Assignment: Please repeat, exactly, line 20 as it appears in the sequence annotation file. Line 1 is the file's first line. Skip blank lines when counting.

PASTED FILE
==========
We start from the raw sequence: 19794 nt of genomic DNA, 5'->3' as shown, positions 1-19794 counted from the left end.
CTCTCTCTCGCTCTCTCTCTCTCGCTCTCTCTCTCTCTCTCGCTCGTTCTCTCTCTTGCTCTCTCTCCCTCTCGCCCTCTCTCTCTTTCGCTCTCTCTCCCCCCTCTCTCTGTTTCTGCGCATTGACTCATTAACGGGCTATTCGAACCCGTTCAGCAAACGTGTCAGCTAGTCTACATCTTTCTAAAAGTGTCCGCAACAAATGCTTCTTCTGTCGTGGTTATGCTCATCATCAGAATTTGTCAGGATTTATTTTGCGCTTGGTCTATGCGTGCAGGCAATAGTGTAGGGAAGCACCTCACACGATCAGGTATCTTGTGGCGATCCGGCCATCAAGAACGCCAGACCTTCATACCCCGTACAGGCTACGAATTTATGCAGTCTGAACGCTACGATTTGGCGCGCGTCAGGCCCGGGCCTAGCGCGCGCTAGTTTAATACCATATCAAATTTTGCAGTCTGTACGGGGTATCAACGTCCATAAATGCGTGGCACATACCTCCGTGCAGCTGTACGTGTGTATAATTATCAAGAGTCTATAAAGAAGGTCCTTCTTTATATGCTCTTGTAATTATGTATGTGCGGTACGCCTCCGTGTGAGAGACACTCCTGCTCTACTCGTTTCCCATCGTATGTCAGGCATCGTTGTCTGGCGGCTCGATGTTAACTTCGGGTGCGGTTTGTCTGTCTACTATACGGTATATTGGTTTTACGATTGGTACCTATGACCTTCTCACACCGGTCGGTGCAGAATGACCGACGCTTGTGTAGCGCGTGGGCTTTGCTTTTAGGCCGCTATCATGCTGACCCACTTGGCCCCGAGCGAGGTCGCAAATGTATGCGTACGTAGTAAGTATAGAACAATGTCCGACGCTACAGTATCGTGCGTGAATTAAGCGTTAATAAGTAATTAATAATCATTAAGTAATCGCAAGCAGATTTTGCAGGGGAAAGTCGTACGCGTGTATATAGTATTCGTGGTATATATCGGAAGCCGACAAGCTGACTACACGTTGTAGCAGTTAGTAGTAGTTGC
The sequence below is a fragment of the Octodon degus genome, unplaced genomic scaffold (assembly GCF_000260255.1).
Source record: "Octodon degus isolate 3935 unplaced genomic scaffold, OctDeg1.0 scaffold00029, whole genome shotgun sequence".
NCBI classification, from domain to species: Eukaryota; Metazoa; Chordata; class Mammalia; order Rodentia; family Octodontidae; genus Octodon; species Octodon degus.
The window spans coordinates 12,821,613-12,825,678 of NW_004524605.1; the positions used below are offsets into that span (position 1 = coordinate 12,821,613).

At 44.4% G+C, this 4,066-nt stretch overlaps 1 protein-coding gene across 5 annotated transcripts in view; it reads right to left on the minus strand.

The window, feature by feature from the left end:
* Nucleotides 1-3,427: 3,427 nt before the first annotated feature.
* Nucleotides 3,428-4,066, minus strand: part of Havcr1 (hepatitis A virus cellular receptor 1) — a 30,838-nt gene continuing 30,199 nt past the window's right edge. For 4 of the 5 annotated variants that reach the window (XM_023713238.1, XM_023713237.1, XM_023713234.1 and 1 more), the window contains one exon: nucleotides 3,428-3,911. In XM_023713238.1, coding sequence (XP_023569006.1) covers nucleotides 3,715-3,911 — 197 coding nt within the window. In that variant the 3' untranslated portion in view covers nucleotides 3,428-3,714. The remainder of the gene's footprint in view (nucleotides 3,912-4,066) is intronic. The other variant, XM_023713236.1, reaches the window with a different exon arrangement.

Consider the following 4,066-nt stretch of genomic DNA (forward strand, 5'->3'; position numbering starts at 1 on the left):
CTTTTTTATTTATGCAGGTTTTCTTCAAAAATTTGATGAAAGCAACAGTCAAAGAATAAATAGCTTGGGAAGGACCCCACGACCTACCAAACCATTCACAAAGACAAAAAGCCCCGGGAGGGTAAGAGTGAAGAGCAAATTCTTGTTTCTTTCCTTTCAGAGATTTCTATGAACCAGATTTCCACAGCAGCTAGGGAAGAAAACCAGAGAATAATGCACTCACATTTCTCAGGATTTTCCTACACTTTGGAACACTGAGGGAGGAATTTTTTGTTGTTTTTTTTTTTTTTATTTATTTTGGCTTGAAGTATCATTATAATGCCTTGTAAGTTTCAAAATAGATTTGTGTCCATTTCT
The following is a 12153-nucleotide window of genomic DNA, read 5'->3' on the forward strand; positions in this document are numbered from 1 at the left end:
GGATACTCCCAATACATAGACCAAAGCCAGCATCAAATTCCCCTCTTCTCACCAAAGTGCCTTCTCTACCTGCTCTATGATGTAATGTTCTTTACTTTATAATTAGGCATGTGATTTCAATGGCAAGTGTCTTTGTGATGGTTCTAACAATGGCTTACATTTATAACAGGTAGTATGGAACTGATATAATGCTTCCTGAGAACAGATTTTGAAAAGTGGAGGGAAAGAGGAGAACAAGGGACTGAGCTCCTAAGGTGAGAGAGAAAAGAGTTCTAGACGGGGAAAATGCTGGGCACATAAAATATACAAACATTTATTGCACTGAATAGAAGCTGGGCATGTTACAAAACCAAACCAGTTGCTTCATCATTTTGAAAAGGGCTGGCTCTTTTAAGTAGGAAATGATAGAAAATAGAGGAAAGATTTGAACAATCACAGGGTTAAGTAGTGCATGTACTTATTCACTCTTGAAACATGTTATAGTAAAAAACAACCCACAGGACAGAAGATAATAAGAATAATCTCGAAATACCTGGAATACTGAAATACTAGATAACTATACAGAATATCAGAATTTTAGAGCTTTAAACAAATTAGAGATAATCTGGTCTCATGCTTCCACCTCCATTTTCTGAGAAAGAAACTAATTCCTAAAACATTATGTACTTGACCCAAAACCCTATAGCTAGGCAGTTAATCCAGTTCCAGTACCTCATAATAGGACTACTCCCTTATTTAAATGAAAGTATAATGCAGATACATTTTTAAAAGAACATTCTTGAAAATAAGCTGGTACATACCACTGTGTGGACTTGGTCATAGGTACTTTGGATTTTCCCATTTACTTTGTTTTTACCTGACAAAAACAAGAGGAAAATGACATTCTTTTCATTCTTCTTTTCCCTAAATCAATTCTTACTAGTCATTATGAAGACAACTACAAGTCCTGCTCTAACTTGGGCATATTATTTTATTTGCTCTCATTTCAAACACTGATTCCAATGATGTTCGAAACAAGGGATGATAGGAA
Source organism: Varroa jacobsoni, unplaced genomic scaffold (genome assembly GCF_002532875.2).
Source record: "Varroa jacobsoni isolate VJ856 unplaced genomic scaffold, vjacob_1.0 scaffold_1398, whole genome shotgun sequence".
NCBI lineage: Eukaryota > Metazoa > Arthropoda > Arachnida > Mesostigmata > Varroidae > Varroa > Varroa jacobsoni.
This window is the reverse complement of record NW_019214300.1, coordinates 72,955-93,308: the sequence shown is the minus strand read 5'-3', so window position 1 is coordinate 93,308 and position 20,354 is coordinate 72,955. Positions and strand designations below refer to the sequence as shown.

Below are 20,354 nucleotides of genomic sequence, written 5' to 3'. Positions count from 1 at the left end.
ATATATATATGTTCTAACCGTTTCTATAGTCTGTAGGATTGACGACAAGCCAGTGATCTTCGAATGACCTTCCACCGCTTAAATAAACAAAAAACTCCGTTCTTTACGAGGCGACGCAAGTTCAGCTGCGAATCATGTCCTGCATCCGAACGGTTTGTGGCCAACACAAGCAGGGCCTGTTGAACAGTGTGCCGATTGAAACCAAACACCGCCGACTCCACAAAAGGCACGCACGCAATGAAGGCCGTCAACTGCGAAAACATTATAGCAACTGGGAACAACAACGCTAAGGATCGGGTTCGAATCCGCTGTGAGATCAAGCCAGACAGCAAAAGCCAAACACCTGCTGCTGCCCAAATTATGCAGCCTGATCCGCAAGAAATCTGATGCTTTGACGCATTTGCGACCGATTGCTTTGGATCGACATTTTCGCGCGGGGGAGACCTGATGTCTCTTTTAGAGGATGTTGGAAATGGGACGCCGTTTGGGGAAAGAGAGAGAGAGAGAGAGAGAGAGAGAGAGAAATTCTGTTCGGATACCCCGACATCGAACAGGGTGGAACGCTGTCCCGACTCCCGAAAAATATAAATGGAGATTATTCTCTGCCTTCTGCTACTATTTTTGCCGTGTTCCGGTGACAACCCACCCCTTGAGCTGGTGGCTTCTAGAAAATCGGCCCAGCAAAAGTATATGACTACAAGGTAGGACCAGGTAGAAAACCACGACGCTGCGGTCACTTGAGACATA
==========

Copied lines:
ATATATATATGTTCTAACCGTTTCTATAGTCTGTAGGATTGACGACAAGCCAGTGATCTTCGAATGACCTTCCACCGCTTAAATAAACAAAAAACTCCGTTCTTTACGAGGCGACGCAAGTTCAGCTGCGAATCATGTCCTGCATCCGAACGGTTTGTGGCCAACACAAGCAGGGCCTGTTGAACAGTGTGCCGATTGAAACCAAACACCGCCGACTCCACAAAAGGCACGCACGCAATGAAGGCCGTCAACTGCGAAAACATTATAGCAACTGGGAACAACAACGCTAAGGATCGGGTTCGAATCCGCTGTGAGATCAAGCCAGACAGCAAAAGCCAAACACCTGCTGCTGCCCAAATTATGCAGCCTGATCCGCAAGAAATCTGATGCTTTGACGCATTTGCGACCGATTGCTTTGGATCGACATTTTCGCGCGGGGGAGACCTGATGTCTCTTTTAGAGGATGTTGGAAATGGGACGCCGTTTGGGGAAAGAGAGAGAGAGAGAGAGAGAGAGAGAGAGAAATTCTGTTCGGATACCCCGACATCGAACAGGGTGGAACGCTGTCCCGACTCCCGAAAAATATAAATGGAGATTATTCTCTGCCTTCTGCTACTATTTTTGCCGTGTTCCGGTGACAACCCACCCCTTGAGCTGGTGGCTTCTAGAAAATCGGCCCAGCAAAAGTATATGACTACAAGGTAGGACCAGGTAGAAAACCACGACGCTGCGGTCACTTGAGACATA